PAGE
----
STEP ONE (REMOVING THE HINDS)
Lay out the rabbit on a cutting board and begin by removing the hind legs. Use a sharp knife and cut the meat towards the spine following the curve of the hind leg on both sides turning the rabbit as required.
The hind legs will easily cut away from the carcass only leaving the adjacent legs attached to the spine. You will end up with two hind leg quarters. This is the meatiest part of the rabbit.
Gently position the knife where the two legs join the spine and use the knife to cut through the spine separating the hinds completely. Use a gentle push with the other hand to aid cutting through the spine. Separate the hind legs.
STEP TWO (REMOVING THE FRONTS)
Remove the front legs by gently holding on to both legs and pull away from the carcass to expose the cutting line, quite similar to the hinds just not as obvious.
Cut the legs away from the ribs following the carcass until completely removed. A sharp knife makes this a very easy task.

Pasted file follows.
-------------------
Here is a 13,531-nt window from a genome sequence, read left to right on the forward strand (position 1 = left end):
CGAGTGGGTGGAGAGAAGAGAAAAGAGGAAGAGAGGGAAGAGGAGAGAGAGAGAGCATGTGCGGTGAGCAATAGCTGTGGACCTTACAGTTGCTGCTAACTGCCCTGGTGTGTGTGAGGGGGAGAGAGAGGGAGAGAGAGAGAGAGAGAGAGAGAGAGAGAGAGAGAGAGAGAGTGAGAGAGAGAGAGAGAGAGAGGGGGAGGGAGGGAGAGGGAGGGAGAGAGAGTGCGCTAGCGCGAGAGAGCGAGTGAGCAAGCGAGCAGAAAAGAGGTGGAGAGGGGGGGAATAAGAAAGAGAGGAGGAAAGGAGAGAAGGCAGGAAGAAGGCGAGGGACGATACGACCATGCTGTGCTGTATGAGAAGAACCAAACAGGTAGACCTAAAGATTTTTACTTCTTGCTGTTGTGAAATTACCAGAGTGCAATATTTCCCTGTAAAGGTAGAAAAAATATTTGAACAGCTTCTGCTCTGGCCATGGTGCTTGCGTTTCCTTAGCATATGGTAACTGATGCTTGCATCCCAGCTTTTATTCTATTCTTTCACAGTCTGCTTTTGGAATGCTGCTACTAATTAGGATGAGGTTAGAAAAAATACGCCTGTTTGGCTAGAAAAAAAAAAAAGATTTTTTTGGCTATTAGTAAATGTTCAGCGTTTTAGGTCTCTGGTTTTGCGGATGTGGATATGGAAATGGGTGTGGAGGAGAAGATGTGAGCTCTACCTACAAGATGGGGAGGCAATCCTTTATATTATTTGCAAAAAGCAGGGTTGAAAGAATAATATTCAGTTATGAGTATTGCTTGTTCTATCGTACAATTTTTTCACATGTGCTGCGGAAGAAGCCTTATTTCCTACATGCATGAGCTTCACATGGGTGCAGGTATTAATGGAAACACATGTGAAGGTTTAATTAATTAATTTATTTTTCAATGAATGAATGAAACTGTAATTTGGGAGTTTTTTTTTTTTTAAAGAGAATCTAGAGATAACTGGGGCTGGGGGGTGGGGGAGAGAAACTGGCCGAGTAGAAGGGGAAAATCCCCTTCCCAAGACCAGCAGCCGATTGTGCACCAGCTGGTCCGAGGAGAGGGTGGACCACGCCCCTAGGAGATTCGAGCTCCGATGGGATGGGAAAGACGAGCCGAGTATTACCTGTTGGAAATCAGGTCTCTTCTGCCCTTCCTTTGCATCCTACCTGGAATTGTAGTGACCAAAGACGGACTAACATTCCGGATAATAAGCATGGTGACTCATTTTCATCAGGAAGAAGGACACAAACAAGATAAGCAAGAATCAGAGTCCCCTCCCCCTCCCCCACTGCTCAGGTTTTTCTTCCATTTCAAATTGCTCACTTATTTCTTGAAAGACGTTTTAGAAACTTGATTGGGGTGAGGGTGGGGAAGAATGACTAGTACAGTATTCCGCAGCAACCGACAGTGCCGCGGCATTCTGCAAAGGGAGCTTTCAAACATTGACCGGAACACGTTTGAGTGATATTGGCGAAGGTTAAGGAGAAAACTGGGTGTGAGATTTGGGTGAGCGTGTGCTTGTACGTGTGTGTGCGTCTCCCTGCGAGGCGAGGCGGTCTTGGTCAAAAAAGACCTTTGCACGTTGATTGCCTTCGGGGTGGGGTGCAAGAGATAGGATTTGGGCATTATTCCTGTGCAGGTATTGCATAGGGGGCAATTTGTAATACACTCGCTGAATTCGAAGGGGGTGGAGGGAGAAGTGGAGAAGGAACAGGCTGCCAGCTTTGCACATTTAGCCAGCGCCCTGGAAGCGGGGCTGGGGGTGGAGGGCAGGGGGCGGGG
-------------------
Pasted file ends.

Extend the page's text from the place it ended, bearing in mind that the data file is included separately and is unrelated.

STEP THREE (REMOVING RIB-CAGE AND TRIM)
Trim the belly ﬂaps from the saddle on both sides to produce two piece of meat or trim.
Cut away the front part of the carcass from the saddle by cutting towards the spine following the exposed ribs. Gently cut through the spine once both sides have been cut to the bone, similar to step three.
Find the indentation along the spine and cut straight down, repeat for required pieces.
You may want to cut the saddle into two or three pieces depending on your dish and preference.
STEP FIVE (READY TO BE COOKED)
All portioned up and ready for the pot. The skill of a butcher or a hunter is deﬁnitely not required and no more reason to shy away from a whole rabbit as it is the best value and very easy to do.